Lead or Follow?
That was the question posed to us at the TEDxGlasgow event that Kristen Wood and Ailsa Sweeney attended in June 2017.
Can we lead better by knowing when to follow? Or even, can we challenge our thinking, appoint a new type of leader and trust a robot over a human?!
We were promised a day of inspiration, full of positivity and ideas to challenge our existing ideologies and to change the way we work. Bright eyed and ready, we sat with fully charged phones (check out our live tweeting here!), pens poised and ready to hear what the 20 speakers of the day would have to share with us. Read on to discover the top five things we took from them!
- Think about our similarities, not our differences
Quentin Sommerville kicked the day off with a powerful recount of his time as a war correspondent in Iraq, Libya and Syria. He drew us in with his first-hand accounts of how intimate and personal war can be for people and raised the point that we all share one fundamental belief – the power of witnessing. Rather than looking away when we see something that’s hard to comprehend or accept, keep looking. Engage, feel and understand what others are going through and how it’s closer to home than sometimes seems at first glance.
Jonah Jones took this idea full circle with his talk later in the day, highlighting that we all have one major thing in common with each other, no matter where we are in the world – Facebook! No matter where you are in the world, everyone always thinks “we’re not like the rest of you, we’re different here”. The key is to stop thinking about how people are different, and start thinking about how people are the same. In marketing, it’s so important to ask ourselves “what brings us together?” when we’re thinking about campaigns. Unite your audience, create a common connection and create engaging conversation that is relatable and accessible to everyone, no matter what their gender, religious belief or nationality may be.
- When it comes to leadership, it’s about sharing the burden
So often in our working lives we feel obliged to take control and show that we are capable and responsible of managing our workloads and projects. So many of the TEDx speakers discussed the subject of leadership and how this is developing in the dynamic digital landscape. What might be an obvious point – but one that can often be forgotten – is to share the burden of work. Helen Minnis explored the idea that we should lead by admitting that we don’t know. Good leadership is when we open up the conversation to our juniors and our peers, gather feedback, talk things through and delegate. There’s no shame in sharing!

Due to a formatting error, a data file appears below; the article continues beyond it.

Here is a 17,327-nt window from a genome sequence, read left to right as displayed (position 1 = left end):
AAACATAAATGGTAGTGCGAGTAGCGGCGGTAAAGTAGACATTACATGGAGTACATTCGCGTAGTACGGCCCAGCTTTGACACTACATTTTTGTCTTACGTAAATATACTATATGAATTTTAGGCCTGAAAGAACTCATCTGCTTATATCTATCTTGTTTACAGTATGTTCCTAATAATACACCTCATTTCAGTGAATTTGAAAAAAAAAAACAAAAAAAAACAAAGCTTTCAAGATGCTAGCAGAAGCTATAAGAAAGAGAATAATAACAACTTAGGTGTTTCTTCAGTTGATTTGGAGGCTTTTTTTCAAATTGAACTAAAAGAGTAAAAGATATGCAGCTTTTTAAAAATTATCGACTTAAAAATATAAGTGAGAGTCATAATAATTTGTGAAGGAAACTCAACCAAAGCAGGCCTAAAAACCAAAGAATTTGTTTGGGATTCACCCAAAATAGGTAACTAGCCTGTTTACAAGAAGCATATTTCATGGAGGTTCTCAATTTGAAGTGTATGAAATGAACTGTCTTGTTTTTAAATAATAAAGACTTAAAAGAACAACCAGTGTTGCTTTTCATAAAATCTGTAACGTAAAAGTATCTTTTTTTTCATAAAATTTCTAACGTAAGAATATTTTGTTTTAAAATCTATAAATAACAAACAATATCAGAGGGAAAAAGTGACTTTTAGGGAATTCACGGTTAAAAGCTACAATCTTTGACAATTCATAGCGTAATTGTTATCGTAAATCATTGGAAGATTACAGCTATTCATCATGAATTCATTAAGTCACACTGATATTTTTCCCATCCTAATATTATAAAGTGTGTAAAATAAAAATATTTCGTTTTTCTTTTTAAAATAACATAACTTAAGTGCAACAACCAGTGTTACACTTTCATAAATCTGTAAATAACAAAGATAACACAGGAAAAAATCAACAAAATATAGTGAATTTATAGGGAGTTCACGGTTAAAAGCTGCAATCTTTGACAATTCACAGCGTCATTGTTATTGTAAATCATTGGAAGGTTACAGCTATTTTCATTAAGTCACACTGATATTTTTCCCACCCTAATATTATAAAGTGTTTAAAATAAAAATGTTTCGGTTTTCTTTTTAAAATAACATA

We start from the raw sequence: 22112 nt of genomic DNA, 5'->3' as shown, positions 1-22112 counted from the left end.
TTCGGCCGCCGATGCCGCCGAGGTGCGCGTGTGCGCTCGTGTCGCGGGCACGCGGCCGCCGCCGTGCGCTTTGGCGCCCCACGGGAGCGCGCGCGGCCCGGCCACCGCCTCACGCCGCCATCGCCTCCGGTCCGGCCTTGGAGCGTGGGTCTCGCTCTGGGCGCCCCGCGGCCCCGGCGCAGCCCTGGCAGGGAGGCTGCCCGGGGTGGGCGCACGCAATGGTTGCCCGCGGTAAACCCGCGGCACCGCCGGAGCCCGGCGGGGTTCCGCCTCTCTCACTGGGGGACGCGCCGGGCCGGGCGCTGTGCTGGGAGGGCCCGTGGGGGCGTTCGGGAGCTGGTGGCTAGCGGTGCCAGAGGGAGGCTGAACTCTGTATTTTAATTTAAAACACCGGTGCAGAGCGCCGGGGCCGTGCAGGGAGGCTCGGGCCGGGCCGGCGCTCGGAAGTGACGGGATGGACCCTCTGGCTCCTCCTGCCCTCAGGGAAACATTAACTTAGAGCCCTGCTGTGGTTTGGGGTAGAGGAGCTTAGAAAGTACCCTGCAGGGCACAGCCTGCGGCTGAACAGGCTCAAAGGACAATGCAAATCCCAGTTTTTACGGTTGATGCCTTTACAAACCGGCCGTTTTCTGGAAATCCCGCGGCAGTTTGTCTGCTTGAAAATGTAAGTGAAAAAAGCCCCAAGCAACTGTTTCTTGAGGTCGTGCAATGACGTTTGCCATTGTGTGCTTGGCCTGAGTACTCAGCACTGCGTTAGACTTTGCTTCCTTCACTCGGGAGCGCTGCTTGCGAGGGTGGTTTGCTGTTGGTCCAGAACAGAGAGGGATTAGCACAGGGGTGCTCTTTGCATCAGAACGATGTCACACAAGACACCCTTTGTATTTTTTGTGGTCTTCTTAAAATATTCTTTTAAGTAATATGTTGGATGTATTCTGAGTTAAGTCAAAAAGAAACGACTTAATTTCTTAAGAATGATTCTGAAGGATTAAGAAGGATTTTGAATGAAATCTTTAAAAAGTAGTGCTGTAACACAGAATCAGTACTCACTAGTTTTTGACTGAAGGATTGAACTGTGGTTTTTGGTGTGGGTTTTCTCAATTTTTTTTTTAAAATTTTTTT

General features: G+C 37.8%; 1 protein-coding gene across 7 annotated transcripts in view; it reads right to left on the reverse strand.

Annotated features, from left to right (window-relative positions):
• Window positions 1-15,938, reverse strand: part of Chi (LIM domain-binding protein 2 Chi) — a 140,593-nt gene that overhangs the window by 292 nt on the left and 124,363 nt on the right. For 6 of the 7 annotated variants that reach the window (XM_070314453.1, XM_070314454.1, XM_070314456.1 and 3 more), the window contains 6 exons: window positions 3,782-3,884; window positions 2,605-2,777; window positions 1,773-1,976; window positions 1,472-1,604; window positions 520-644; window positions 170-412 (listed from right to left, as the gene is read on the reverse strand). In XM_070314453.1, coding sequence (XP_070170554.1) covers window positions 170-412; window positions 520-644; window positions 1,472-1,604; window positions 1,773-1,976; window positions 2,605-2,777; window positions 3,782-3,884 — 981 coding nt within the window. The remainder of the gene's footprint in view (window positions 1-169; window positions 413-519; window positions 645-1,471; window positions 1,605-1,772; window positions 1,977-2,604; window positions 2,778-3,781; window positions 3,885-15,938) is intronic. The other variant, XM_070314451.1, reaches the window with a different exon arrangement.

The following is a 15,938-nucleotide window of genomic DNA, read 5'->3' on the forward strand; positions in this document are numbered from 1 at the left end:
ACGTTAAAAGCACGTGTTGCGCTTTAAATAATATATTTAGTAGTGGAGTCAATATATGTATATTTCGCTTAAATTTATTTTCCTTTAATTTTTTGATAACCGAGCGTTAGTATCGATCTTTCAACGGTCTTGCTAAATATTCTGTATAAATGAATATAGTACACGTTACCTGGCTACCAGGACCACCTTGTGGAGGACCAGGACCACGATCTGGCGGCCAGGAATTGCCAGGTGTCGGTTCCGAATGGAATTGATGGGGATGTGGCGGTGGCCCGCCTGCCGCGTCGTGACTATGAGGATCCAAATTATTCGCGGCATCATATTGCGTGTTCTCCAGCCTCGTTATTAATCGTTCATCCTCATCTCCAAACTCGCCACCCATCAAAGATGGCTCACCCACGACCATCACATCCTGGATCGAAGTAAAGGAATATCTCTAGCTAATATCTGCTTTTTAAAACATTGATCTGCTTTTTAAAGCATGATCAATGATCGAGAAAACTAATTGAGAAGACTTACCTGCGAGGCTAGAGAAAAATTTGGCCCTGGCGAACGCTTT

Not only that, but great leaders aren’t scared of a challenge. Terry A’Hearn says a great leader asks “how can we turn this from a threat into an opportunity?”. Call on the help of your team, come up with disruptive business ideas that challenge the norm and find unique collaborators and partners. Essentially, make the best of a bad situation. What could it do for you and your business?
- Find inspiration in the unremarkable
What would a TEDx talk be without a healthy dose of inspiration? Of course, we found it in all the talks of the day, but Jessie Pavenka’s talk really stood out. Do we try too hard in the modern world to become inspired? Do we spend too long scrolling through social media that we end up feeling inadequate and let down rather than fired up and raring to go? Perhaps it was his dulcet American tones, or the cute photos of his son that he shared, but there was something about him and his talk that left us feeling re-energised and with a fresh outlook on life. One of the best ways that we learn is through experiences and he says inspiration is all around us all the time – it’s when we’re not trying to be inspired that we often find it. He left us with a gem of advice – find inspiration in the unremarkable. It’s all around us; we just need to open our eyes and see it.
- Why core values are a necessity in every business model
Got disengaged employees? A struggling business? The wrong kind of client? Perhaps you don’t have a strong core value within your business. Core values are more than just an internal process designed for employees and headed up by HR. They’re about your market, your customers and the work that you do. Sure, make sure your employees know them, work with them and promote them in their work – but make sure that you’re also changing the way you do things to uphold them. Get offered a huge piece of business that doesn’t quite match your core values? Perhaps you should walk away. Have an employee that just isn’t quite right for your core values? Show the rest that you’re serious about upholding them and do something about it. If a leader believes in your core values, employees will trust and believe in them too – and what’s a business without trust? Bob Kellier spoke honestly and frankly about the matter – core values: you can talk about them, or you can do them.
- Take a human approach. Know it’s OK to mess up.
Mess up? Stop beating yourself up. We’re human, we make mistakes, and we should learn by failing as Richard Browning says. So many of our ideas are held back because of the worry that it won’t work, someone will judge us or it’s a stupid idea. So, care less about whether it’s possible, get out there and try. Care less about the outcome being positive and take learnings from the human moments you encounter; it’s those that really count. Learn by doing, and learn by failing.
All in all, it was a thought-provoking, inspiring and eye opening day. The advice shared from the speakers was invaluable, with some absolute gems (like this one from Liberty Vittert: “drink the wine, but don’t expect to win the lottery any time soon”). If you missed out, all the talks are available here for your viewing pleasure.